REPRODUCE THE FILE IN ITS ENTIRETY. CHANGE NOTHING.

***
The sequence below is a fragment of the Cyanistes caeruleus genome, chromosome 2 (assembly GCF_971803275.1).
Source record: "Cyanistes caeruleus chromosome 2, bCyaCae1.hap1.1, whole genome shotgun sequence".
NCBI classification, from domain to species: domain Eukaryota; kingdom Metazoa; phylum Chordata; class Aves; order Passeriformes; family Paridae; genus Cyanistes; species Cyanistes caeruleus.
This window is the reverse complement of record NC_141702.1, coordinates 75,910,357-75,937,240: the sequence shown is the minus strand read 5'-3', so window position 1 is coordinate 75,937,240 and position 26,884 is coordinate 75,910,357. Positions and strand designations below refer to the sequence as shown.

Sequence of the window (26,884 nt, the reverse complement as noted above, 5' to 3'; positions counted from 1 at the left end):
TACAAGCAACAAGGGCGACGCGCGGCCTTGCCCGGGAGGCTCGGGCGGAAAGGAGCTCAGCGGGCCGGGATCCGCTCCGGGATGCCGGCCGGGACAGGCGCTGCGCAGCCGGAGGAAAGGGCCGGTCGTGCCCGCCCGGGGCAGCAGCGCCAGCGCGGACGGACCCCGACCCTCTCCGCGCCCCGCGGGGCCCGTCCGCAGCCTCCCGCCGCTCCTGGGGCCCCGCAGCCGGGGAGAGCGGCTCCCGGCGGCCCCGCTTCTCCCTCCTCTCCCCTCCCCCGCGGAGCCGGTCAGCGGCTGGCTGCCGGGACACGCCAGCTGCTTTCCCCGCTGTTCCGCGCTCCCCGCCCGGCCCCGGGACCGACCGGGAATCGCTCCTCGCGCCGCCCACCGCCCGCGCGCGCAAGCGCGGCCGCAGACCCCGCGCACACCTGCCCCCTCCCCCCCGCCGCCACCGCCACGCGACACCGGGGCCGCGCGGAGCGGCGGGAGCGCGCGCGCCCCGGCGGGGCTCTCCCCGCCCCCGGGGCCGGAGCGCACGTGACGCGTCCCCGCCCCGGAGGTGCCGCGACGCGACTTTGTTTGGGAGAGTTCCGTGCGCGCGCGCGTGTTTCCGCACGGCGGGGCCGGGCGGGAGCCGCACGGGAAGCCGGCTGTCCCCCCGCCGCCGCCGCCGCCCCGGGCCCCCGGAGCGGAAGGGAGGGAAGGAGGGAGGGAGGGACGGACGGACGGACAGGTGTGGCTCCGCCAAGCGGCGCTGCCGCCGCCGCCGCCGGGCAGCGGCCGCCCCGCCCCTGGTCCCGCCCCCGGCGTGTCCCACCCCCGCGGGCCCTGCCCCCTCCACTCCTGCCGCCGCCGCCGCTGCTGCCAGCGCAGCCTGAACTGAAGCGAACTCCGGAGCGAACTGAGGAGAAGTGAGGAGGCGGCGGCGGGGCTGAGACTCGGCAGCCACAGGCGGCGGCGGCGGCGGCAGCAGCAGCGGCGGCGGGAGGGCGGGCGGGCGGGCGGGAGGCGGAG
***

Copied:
The sequence below is a fragment of the Cyanistes caeruleus genome, chromosome 2 (assembly GCF_971803275.1).
Source record: "Cyanistes caeruleus chromosome 2, bCyaCae1.hap1.1, whole genome shotgun sequence".
NCBI classification, from domain to species: domain Eukaryota; kingdom Metazoa; phylum Chordata; class Aves; order Passeriformes; family Paridae; genus Cyanistes; species Cyanistes caeruleus.
This window is the reverse complement of record NC_141702.1, coordinates 75,910,357-75,937,240: the sequence shown is the minus strand read 5'-3', so window position 1 is coordinate 75,937,240 and position 26,884 is coordinate 75,910,357. Positions and strand designations below refer to the sequence as shown.

Sequence of the window (26,884 nt, the reverse complement as noted above, 5' to 3'; positions counted from 1 at the left end):
TACAAGCAACAAGGGCGACGCGCGGCCTTGCCCGGGAGGCTCGGGCGGAAAGGAGCTCAGCGGGCCGGGATCCGCTCCGGGATGCCGGCCGGGACAGGCGCTGCGCAGCCGGAGGAAAGGGCCGGTCGTGCCCGCCCGGGGCAGCAGCGCCAGCGCGGACGGACCCCGACCCTCTCCGCGCCCCGCGGGGCCCGTCCGCAGCCTCCCGCCGCTCCTGGGGCCCCGCAGCCGGGGAGAGCGGCTCCCGGCGGCCCCGCTTCTCCCTCCTCTCCCCTCCCCCGCGGAGCCGGTCAGCGGCTGGCTGCCGGGACACGCCAGCTGCTTTCCCCGCTGTTCCGCGCTCCCCGCCCGGCCCCGGGACCGACCGGGAATCGCTCCTCGCGCCGCCCACCGCCCGCGCGCGCAAGCGCGGCCGCAGACCCCGCGCACACCTGCCCCCTCCCCCCCGCCGCCACCGCCACGCGACACCGGGGCCGCGCGGAGCGGCGGGAGCGCGCGCGCCCCGGCGGGGCTCTCCCCGCCCCCGGGGCCGGAGCGCACGTGACGCGTCCCCGCCCCGGAGGTGCCGCGACGCGACTTTGTTTGGGAGAGTTCCGTGCGCGCGCGCGTGTTTCCGCACGGCGGGGCCGGGCGGGAGCCGCACGGGAAGCCGGCTGTCCCCCCGCCGCCGCCGCCGCCCCGGGCCCCCGGAGCGGAAGGGAGGGAAGGAGGGAGGGAGGGACGGACGGACGGACAGGTGTGGCTCCGCCAAGCGGCGCTGCCGCCGCCGCCGCCGGGCAGCGGCCGCCCCGCCCCTGGTCCCGCCCCCGGCGTGTCCCACCCCCGCGGGCCCTGCCCCCTCCACTCCTGCCGCCGCCGCCGCTGCTGCCAGCGCAGCCTGAACTGAAGCGAACTCCGGAGCGAACTGAGGAGAAGTGAGGAGGCGGCGGCGGGGCTGAGACTCGGCAGCCACAGGCGGCGGCGGCGGCGGCAGCAGCAGCGGCGGCGGGAGGGCGGGCGGGCGGGCGGGAGGCGGAG